Left at the Altar? Amnesiacs? Runaway Brides? Believe it or not, these are e-mail list segments.
Harlequin Enterprises Ltd., Toronto, began a personalized e-mail newsletter called My Romance News on its site, Romance.net (note the .net), in May that has to be one of the most tellingly segmented lists in marketing.
“We wanted to talk to customers in the way they think about books,” said Andrea Szego, manager of Romance.net. “Some are loyal to authors, some are loyal to series. Some are not loyal to authors or series; they just like a particular type of story.”
As a result, Harlequin’s readers can direct the service to deliver updates on any combination of 16 Harlequin and Silhouette book series, 22 authors and 40 themes. The service also invites readers to opt in to receive once-a-month novel excerpts, online event reminders, “lovecasts” or horoscopes and news on store specials.
The top five My Romance News themes mirror the top sellers offline: Marriage of Convenience, Opposites Attract, Love at First Site, Taming the Bad Boy and Stranded with a Stranger. “That, we found particularly interesting,” said Szego. “It means our customers are online and we’re talking to them in the language they want to hear.”
Other themes include Baby on the Doorstep, Left at the Altar, Doctor in the House, Paranormal Romance, Ticking Biological Clocks, Beauty and the Boss, Secret Agent Man, Celtic and Double Trouble (twins).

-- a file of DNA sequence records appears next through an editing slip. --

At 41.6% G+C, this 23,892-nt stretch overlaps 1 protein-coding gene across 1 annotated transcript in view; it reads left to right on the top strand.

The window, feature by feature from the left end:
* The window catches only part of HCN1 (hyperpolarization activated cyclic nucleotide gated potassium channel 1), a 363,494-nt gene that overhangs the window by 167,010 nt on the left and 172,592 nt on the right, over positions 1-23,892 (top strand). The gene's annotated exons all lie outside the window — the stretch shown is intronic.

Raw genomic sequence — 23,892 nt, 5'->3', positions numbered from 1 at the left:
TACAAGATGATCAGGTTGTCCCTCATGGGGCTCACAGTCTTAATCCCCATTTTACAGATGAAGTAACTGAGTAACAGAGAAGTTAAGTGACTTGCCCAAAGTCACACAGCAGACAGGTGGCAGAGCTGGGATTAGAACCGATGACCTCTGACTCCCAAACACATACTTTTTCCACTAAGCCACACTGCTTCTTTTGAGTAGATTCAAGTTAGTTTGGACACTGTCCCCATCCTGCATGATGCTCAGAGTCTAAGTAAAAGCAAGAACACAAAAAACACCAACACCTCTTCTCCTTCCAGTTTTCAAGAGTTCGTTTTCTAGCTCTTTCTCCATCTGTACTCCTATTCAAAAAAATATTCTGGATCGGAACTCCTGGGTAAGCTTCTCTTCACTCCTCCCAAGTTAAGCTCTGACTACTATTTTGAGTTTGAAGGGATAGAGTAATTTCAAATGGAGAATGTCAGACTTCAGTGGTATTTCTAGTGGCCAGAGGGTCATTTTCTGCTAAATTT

“What better way to illustrate relationship marketing than with Harlequin?” said Hans Peter Brondmo, chairman and founder, Post Communications Inc., the San Francisco e-mail marketing services provider tapped to run the project.
“It’s interesting from two perspectives,” said Brondmo. “It is enabling them to personalize the dialogue with their customers in a way that they’ve never been able to do off line. It’s also the first time they’ve exposed their customers to the underlying themes of these books where the customer is explicitly aware of what these themes are.”
Brondmo added that Harlequin’s response rates are some of the highest he’s seen on the Internet.
To kick start the program, Harlequin sent an e-mail to customers from whom it has been collecting addresses for a little over a year.
Though the Szego would not reveal the size of Harlequin’s e-mail list, she said My Romance News subscriptions have doubled in the last two months, the e-mails draw double-digit click-throughs and the volume of e-mail sent since May is approaching 500,000.
Books featured in My Romance News consistently place in Romance.net’s top 10 sellers. Currently, the Internet accounts for a minuscule percentage of Harlequin’s sales, said Szego. “The revenue at this point is insignificant,” she said. “But our readers really enjoy it.”
She added Harlequin is satisfied enough with its Internet investment that it plans to up the ante significantly during the next 12 months. “We are sinking big money into it in the year 2000,” she said.
Other features at Romance.net include discussion forums and a quiz to help readers find out what kind of books might interest them
Harlequin publishes 80 to 100 books per month for its voracious readers – a segment that consumes more than half of all paperbacks published.
Harlequin’s North American readers’ median age is 41 with a median household income of $35,600. Fifty-nine percent are college educated, and they apparently own decent computers as about 75 percent of My Romance News subscribers have opted to receive an HTML (graphical) version of the e-mail newsletter.
To drive traffic to Romance.net, Harlequin runs online contests and sweepstakes and publishes the URL on every book cover and in back-page ads. Harlequin sells 160 million books in 24 languages each year.